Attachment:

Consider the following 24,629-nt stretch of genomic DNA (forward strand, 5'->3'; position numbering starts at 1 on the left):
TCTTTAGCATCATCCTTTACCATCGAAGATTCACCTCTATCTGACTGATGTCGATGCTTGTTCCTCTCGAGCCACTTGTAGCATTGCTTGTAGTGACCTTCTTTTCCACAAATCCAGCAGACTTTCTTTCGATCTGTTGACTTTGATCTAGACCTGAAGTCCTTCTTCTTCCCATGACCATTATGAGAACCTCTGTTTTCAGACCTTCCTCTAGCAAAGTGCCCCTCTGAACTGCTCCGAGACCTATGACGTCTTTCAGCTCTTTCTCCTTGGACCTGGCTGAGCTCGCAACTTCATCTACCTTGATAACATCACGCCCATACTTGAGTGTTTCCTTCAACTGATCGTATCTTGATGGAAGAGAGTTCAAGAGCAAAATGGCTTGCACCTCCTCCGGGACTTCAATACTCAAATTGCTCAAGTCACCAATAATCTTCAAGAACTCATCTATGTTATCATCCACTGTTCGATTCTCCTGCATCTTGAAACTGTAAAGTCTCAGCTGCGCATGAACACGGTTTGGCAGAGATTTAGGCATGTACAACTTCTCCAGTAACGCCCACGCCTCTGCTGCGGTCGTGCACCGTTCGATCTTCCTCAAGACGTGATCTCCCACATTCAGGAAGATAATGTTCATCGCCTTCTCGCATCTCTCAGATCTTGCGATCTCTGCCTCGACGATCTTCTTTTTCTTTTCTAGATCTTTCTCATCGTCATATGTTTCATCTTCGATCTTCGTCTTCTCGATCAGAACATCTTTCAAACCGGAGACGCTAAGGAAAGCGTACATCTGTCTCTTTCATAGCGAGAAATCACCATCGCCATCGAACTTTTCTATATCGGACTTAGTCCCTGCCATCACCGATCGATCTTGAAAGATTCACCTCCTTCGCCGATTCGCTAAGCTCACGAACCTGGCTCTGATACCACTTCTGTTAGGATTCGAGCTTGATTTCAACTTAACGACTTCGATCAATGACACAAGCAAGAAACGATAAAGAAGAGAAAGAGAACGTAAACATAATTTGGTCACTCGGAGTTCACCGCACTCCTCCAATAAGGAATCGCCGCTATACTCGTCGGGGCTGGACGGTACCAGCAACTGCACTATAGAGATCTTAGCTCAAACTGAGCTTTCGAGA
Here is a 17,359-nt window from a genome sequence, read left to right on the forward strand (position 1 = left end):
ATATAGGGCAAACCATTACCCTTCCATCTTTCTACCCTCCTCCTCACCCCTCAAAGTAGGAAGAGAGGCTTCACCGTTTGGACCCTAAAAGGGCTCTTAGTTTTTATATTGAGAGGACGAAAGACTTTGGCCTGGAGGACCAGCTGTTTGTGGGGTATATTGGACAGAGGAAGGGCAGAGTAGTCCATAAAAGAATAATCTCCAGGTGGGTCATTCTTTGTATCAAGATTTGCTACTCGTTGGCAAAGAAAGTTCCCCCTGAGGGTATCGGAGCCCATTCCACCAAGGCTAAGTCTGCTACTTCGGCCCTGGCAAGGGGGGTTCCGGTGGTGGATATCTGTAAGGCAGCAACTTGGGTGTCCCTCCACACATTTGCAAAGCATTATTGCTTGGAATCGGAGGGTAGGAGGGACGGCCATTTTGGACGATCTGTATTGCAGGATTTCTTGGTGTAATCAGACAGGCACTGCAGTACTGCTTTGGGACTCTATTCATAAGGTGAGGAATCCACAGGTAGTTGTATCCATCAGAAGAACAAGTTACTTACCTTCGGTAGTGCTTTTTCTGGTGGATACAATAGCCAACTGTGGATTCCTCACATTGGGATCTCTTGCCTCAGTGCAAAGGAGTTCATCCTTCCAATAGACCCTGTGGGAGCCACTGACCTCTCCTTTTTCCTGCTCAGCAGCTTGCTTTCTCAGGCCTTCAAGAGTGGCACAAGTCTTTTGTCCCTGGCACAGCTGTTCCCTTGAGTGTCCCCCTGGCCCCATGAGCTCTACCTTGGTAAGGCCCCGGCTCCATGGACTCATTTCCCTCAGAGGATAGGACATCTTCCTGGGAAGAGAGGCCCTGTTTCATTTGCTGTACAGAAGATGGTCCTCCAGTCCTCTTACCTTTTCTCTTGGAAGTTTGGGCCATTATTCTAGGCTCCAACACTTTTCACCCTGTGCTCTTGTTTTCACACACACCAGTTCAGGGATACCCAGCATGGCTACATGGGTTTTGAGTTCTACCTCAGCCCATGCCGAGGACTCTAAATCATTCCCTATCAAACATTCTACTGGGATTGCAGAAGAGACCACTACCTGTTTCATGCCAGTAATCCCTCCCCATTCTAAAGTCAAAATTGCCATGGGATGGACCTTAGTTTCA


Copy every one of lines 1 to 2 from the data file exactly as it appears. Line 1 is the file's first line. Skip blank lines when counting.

Consider the following 24,629-nt stretch of genomic DNA (forward strand, 5'->3'; position numbering starts at 1 on the left):
TCTTTAGCATCATCCTTTACCATCGAAGATTCACCTCTATCTGACTGATGTCGATGCTTGTTCCTCTCGAGCCACTTGTAGCATTGCTTGTAGTGACCTTCTTTTCCACAAATCCAGCAGACTTTCTTTCGATCTGTTGACTTTGATCTAGACCTGAAGTCCTTCTTCTTCCCATGACCATTATGAGAACCTCTGTTTTCAGACCTTCCTCTAGCAAAGTGCCCCTCTGAACTGCTCCGAGACCTATGACGTCTTTCAGCTCTTTCTCCTTGGACCTGGCTGAGCTCGCAACTTCATCTACCTTGATAACATCACGCCCATACTTGAGTGTTTCCTTCAACTGATCGTATCTTGATGGAAGAGAGTTCAAGAGCAAAATGGCTTGCACCTCCTCCGGGACTTCAATACTCAAATTGCTCAAGTCACCAATAATCTTCAAGAACTCATCTATGTTATCATCCACTGTTCGATTCTCCTGCATCTTGAAACTGTAAAGTCTCAGCTGCGCATGAACACGGTTTGGCAGAGATTTAGGCATGTACAACTTCTCCAGTAACGCCCACGCCTCTGCTGCGGTCGTGCACCGTTCGATCTTCCTCAAGACGTGATCTCCCACATTCAGGAAGATAATGTTCATCGCCTTCTCGCATCTCTCAGATCTTGCGATCTCTGCCTCGACGATCTTCTTTTTCTTTTCTAGATCTTTCTCATCGTCATATGTTTCATCTTCGATCTTCGTCTTCTCGATCAGAACATCTTTCAAACCGGAGACGCTAAGGAAAGCGTACATCTGTCTCTTTCATAGCGAGAAATCACCATCGCCATCGAACTTTTCTATATCGGACTTAGTCCCTGCCATCACCGATCGATCTTGAAAGATTCACCTCCTTCGCCGATTCGCTAAGCTCACGAACCTGGCTCTGATACCACTTCTGTTAGGATTCGAGCTTGATTTCAACTTAACGACTTCGATCAATGACACAAGCAAGAAACGATAAAGAAGAGAAAGAGAACGTAAACATAATTTGGTCACTCGGAGTTCACCGCACTCCTCCAATAAGGAATCGCCGCTATACTCGTCGGGGCTGGACGGTACCAGCAACTGCACTATAGAGATCTTAGCTCAAACTGAGCTTTCGAGA